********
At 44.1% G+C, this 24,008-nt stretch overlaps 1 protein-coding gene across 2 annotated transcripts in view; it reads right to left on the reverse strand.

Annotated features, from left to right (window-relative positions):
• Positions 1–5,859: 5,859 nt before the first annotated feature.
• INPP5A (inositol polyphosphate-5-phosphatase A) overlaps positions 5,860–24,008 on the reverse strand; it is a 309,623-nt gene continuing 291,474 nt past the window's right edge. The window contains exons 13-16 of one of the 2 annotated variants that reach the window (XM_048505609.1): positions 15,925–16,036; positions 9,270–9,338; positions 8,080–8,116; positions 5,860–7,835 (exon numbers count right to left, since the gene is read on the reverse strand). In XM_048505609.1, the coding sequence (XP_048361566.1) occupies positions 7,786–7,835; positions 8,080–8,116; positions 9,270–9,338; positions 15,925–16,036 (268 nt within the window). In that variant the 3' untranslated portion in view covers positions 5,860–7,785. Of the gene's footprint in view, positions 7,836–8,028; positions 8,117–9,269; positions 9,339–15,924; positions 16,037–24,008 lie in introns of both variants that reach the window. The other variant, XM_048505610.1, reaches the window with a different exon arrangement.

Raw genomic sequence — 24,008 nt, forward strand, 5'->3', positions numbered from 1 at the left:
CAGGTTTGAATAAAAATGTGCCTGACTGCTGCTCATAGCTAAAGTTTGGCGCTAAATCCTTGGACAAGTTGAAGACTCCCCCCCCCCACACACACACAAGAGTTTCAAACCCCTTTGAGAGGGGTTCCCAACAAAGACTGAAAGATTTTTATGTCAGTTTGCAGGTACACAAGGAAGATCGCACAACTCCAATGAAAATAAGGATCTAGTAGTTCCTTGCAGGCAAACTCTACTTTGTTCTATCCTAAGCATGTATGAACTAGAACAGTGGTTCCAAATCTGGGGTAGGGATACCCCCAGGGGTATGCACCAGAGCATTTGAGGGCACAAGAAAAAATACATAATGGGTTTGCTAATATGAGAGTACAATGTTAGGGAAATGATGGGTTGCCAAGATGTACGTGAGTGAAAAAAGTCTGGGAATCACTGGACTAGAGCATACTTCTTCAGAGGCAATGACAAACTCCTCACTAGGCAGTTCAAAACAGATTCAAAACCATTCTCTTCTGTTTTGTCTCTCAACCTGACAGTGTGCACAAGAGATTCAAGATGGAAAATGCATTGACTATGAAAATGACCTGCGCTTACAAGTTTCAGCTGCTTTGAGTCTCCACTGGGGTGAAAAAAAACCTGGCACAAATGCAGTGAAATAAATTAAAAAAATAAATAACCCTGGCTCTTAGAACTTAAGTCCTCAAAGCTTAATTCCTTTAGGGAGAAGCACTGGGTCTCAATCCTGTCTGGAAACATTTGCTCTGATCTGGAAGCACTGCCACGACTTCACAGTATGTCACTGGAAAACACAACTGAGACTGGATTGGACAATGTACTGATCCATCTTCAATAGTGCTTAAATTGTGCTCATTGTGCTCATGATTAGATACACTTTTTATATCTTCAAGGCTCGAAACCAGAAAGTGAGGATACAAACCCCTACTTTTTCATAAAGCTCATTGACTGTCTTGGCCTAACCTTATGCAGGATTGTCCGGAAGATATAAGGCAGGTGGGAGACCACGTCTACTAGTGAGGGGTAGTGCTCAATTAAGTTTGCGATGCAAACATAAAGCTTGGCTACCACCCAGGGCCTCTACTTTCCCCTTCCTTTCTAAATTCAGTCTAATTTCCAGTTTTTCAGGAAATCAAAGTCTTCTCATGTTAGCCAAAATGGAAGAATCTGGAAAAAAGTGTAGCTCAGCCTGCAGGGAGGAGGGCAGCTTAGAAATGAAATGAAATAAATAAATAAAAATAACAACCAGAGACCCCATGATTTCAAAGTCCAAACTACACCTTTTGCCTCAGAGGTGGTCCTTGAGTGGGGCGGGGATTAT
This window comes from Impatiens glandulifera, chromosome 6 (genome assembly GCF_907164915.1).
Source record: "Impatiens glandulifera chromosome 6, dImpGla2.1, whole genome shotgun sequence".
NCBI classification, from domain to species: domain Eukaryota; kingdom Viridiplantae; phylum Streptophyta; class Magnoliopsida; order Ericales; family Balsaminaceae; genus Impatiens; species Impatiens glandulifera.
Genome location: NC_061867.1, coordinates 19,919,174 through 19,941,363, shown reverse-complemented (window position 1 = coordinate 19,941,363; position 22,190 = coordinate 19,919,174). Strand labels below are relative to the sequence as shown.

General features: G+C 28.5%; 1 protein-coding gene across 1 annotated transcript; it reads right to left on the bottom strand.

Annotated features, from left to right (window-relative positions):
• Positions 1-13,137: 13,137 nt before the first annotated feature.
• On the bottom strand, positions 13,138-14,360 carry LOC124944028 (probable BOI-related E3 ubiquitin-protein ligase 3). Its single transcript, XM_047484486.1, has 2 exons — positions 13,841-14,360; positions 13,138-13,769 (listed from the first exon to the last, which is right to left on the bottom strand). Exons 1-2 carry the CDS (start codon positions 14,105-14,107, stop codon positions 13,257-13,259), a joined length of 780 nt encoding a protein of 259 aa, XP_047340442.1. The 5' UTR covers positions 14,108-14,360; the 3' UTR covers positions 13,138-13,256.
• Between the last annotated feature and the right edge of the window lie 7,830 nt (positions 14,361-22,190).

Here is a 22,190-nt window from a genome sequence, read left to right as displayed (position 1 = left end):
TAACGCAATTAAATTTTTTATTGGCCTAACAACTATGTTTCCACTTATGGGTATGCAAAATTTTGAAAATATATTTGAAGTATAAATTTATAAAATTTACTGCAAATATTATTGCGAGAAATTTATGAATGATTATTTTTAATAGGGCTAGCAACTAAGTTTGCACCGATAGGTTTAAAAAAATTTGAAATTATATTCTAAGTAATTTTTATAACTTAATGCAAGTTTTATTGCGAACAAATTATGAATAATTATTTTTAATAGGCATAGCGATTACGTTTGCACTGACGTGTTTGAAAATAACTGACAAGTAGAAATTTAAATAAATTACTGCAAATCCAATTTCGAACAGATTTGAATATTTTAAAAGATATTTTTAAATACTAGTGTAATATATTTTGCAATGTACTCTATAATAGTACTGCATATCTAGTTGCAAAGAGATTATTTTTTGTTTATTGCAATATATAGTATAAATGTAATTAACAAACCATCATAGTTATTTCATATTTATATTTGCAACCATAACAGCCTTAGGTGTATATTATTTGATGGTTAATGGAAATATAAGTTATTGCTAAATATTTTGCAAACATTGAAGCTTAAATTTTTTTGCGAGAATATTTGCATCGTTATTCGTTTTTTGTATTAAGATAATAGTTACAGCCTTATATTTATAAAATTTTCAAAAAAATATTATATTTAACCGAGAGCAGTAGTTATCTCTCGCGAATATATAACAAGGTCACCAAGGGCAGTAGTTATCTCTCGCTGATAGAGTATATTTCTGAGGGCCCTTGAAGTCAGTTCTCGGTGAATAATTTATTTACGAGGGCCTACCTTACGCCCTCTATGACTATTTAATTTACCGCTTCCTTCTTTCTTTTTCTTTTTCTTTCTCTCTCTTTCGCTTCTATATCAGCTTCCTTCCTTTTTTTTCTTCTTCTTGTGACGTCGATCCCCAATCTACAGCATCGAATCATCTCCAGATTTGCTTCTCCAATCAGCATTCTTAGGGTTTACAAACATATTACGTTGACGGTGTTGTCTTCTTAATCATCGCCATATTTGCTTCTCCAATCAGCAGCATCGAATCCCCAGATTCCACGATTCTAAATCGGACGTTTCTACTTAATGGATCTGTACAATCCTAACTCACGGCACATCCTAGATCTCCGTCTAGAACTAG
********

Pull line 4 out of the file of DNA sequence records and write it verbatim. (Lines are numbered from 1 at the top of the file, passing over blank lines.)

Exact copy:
• INPP5A (inositol polyphosphate-5-phosphatase A) overlaps positions 5,860–24,008 on the reverse strand; it is a 309,623-nt gene continuing 291,474 nt past the window's right edge. The window contains exons 13-16 of one of the 2 annotated variants that reach the window (XM_048505609.1): positions 15,925–16,036; positions 9,270–9,338; positions 8,080–8,116; positions 5,860–7,835 (exon numbers count right to left, since the gene is read on the reverse strand). In XM_048505609.1, the coding sequence (XP_048361566.1) occupies positions 7,786–7,835; positions 8,080–8,116; positions 9,270–9,338; positions 15,925–16,036 (268 nt within the window). In that variant the 3' untranslated portion in view covers positions 5,860–7,785. Of the gene's footprint in view, positions 7,836–8,028; positions 8,117–9,269; positions 9,339–15,924; positions 16,037–24,008 lie in introns of both variants that reach the window. The other variant, XM_048505610.1, reaches the window with a different exon arrangement.